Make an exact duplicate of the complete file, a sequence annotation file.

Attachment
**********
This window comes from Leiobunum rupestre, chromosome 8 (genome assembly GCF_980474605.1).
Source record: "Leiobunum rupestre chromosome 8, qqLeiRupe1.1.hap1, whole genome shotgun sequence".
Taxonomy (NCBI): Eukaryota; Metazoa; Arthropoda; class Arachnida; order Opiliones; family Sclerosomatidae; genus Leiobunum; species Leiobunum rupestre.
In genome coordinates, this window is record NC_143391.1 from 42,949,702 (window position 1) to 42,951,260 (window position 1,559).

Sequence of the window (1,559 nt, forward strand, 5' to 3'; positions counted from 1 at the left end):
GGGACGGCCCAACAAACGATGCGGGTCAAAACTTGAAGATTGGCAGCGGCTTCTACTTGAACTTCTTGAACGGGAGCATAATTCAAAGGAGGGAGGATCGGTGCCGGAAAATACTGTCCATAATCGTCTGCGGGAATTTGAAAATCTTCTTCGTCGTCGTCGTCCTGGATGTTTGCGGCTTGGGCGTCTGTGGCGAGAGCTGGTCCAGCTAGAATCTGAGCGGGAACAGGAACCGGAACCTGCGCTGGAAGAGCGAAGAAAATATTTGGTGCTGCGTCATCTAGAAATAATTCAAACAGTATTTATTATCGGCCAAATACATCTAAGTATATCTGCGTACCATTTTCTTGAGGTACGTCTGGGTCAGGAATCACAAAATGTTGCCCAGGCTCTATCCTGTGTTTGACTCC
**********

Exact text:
This window comes from Leiobunum rupestre, chromosome 8 (genome assembly GCF_980474605.1).
Source record: "Leiobunum rupestre chromosome 8, qqLeiRupe1.1.hap1, whole genome shotgun sequence".
Taxonomy (NCBI): Eukaryota; Metazoa; Arthropoda; class Arachnida; order Opiliones; family Sclerosomatidae; genus Leiobunum; species Leiobunum rupestre.
In genome coordinates, this window is record NC_143391.1 from 42,949,702 (window position 1) to 42,951,260 (window position 1,559).

Sequence of the window (1,559 nt, forward strand, 5' to 3'; positions counted from 1 at the left end):
GGGACGGCCCAACAAACGATGCGGGTCAAAACTTGAAGATTGGCAGCGGCTTCTACTTGAACTTCTTGAACGGGAGCATAATTCAAAGGAGGGAGGATCGGTGCCGGAAAATACTGTCCATAATCGTCTGCGGGAATTTGAAAATCTTCTTCGTCGTCGTCGTCCTGGATGTTTGCGGCTTGGGCGTCTGTGGCGAGAGCTGGTCCAGCTAGAATCTGAGCGGGAACAGGAACCGGAACCTGCGCTGGAAGAGCGAAGAAAATATTTGGTGCTGCGTCATCTAGAAATAATTCAAACAGTATTTATTATCGGCCAAATACATCTAAGTATATCTGCGTACCATTTTCTTGAGGTACGTCTGGGTCAGGAATCACAAAATGTTGCCCAGGCTCTATCCTGTGTTTGACTCC